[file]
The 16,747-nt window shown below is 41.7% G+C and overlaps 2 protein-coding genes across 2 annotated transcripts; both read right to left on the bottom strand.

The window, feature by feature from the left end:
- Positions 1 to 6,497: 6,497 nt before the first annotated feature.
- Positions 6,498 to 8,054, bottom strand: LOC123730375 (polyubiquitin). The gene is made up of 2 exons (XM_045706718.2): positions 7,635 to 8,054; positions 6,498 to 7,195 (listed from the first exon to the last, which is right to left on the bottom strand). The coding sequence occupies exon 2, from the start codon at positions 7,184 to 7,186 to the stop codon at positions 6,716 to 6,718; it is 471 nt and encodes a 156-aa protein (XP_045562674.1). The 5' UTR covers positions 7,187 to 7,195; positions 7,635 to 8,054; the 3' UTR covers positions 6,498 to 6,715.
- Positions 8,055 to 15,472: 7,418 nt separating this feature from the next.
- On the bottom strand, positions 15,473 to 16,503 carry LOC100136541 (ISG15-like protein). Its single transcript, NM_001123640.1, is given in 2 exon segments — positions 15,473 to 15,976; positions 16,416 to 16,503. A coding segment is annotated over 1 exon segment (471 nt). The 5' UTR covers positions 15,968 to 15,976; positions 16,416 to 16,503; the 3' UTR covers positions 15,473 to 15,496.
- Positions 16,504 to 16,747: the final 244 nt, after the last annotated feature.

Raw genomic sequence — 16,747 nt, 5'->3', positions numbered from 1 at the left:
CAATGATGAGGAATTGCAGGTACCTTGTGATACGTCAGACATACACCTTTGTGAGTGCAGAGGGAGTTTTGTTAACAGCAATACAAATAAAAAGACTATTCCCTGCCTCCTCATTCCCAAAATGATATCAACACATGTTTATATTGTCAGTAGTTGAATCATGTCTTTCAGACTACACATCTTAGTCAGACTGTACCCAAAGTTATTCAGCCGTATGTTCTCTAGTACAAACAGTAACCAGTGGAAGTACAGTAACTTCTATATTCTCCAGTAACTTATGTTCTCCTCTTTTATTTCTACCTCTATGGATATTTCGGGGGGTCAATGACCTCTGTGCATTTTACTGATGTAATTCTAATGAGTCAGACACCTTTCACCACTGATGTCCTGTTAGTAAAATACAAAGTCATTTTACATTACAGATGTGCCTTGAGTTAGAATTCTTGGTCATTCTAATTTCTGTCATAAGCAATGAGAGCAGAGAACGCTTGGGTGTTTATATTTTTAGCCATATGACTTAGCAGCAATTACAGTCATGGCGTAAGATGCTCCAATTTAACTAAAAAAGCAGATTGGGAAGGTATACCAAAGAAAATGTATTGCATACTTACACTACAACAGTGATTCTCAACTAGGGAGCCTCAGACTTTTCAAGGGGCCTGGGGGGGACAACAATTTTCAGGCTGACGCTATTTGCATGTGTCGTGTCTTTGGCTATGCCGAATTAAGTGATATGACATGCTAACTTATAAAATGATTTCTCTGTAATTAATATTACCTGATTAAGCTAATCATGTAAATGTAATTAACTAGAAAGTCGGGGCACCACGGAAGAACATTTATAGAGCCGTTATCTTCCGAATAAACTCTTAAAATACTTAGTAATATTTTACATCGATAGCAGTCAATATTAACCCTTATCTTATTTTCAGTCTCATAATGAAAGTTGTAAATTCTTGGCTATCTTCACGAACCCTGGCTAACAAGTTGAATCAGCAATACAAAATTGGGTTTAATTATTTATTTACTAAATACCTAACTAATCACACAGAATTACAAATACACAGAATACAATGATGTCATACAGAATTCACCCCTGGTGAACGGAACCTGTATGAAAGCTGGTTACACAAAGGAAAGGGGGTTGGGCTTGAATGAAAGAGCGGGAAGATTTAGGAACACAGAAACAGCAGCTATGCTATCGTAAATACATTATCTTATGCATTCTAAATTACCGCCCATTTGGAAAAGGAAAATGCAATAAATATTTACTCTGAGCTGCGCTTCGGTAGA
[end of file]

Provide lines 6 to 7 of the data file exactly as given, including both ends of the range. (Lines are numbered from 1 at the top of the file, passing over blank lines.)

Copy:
- On the bottom strand, positions 15,473 to 16,503 carry LOC100136541 (ISG15-like protein). Its single transcript, NM_001123640.1, is given in 2 exon segments — positions 15,473 to 15,976; positions 16,416 to 16,503. A coding segment is annotated over 1 exon segment (471 nt). The 5' UTR covers positions 15,968 to 15,976; positions 16,416 to 16,503; the 3' UTR covers positions 15,473 to 15,496.
- Positions 16,504 to 16,747: the final 244 nt, after the last annotated feature.